Fortune Kooky

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While fortune cookies are explicitly analogous with Chinese cuisine, many Westerners would be surprised to find that most Chinese have never eaten a fortune cookie; the ones that have, just like us, probably wish they hadn’t. However, the Chinese would find the Japanese origin of the mostly-unsweetened-cookie-pocket to be even more scandalous than its lack of flavor. Though the facts surrounding the introduction of the confection into Western society are uncertain (it is suspected that Japanese entrepreneurs unfortunately took advantage of a niche market for stale baked goods), its popularity is not. The fortune cookie has been a mainstay in Americanized Chinese food culture since sometime in the 20th century, and its entertained and sometimes superstitious fan base isn’t wont to let it die out soon.

The paper-cut-happy slips of destiny inside these crunchy cardboard compartments are largely (read: entirely) responsible for the fortune cookies’ longevity. Whether or not you’ve bought into their ability to divine the future, wallpaper your dorm walls with morsels of wisdoms detailing the proper way to say ‘I ate too much’ in Chinese, or simply enjoy adding ‘in bed’ to the ends of the fortunes, you’re probably one of many Americans who find an increment of joy in reading ambiguously universal predictions.

In the time I have before class, I’ve compiled a list of fortunes that I think one might read were the cookie to be produced here:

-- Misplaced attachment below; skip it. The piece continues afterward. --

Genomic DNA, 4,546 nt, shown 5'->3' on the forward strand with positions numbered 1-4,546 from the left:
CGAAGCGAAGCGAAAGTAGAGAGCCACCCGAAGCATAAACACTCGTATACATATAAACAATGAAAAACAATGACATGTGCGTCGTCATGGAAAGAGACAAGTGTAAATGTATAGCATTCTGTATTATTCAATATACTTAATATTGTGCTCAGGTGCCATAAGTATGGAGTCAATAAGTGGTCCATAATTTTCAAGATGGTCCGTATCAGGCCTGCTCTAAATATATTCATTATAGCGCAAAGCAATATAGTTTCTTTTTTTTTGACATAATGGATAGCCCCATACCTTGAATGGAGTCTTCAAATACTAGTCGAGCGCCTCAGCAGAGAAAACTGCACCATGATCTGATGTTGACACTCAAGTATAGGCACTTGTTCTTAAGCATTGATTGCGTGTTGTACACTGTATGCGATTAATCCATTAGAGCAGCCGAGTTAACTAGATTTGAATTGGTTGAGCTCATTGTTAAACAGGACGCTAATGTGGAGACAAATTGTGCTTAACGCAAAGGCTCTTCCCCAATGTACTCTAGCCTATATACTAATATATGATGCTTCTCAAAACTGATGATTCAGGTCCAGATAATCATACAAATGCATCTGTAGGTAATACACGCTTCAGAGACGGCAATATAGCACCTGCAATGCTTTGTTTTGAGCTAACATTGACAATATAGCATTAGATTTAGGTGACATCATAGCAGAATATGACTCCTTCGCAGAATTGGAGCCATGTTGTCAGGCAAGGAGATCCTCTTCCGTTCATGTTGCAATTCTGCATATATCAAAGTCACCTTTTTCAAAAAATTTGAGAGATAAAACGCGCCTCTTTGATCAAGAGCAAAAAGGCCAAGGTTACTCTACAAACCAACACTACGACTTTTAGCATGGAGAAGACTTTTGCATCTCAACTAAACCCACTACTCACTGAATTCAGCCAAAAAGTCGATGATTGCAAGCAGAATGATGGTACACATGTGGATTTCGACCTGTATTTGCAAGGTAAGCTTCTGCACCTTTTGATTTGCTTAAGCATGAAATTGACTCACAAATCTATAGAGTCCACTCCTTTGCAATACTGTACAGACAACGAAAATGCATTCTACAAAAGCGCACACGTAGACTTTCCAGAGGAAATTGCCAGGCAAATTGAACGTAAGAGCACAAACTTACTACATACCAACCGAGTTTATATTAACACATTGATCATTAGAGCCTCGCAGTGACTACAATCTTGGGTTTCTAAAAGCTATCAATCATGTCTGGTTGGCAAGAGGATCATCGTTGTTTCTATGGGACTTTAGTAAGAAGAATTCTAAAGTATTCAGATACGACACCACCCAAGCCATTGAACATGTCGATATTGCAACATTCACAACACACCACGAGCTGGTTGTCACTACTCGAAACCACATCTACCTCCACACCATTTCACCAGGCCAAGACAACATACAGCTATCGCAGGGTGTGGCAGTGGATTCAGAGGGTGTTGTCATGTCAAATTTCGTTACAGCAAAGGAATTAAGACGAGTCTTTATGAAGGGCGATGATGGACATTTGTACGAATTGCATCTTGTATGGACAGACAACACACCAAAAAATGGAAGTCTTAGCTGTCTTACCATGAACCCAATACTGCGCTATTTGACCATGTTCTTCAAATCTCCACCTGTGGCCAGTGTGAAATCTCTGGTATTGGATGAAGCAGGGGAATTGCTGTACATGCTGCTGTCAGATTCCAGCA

1. “Step out in traffic without checking both ways ten times, never step anywhere again.”

2. “He that can’t endure the bad will not live to see the good, so stop whining and finish the cookie.” http://www.flickr.com/photos/niainneverland/6281601962/in/pool-21755378@N00/

3. “A black cat will cross your path and meow adorably. Do not touch it, it has rabies.”

4. ” You will soon be forced to make a choice between having a closed umbrella which is a useless umbrella, or an open umbrella which is a soon-to-be-demolished-by-the-wind umbrella.”

5. “Copyright laws, like menu descriptions, leave room for interpretation.”

6. “You will make a new friend on the bus whether you like it or not, with invasion of personal space as grounds for friendship.”

7. “Courtesy is contagious. Wear a mask.” http://www.flickr.com/photos/11482851@N00/5970841651/in/pool-21755378@N00/

8. “Save face, wear someone else’s.”

9. “You have a deep interest in all that is artistic. Good luck getting into college.” http://www.flickr.com/photos/kristinwilliams/6044716124/in/pool-21755378@N00/

10. “An admirer is concealing his affection for you. Call the police if he changes his tactics.” http://www.flickr.com/photos/rckmsckm/5985430758/in/pool-21755378@N00/

11. “Confucius say, stop quoting me unless you’re studying.”

12. “If you love your bicycle, leave it unlocked; if it loves you, someone will return it eventually.”

13. “Learn English: Economic Decline 经济衰退”

14. “Lucky Numbers: 8, 8, 8, 8, and 8.”

(of interest: http://www.bbc.co.uk/blogs/thereporters/jamesreynolds/2008/07/lucky_number.html)

6 and 8 are both lucky, and 6+8 is 14, so I should stop here. But 1+4 is 5 and that’s bad. Guess I’ll just have to risk it.

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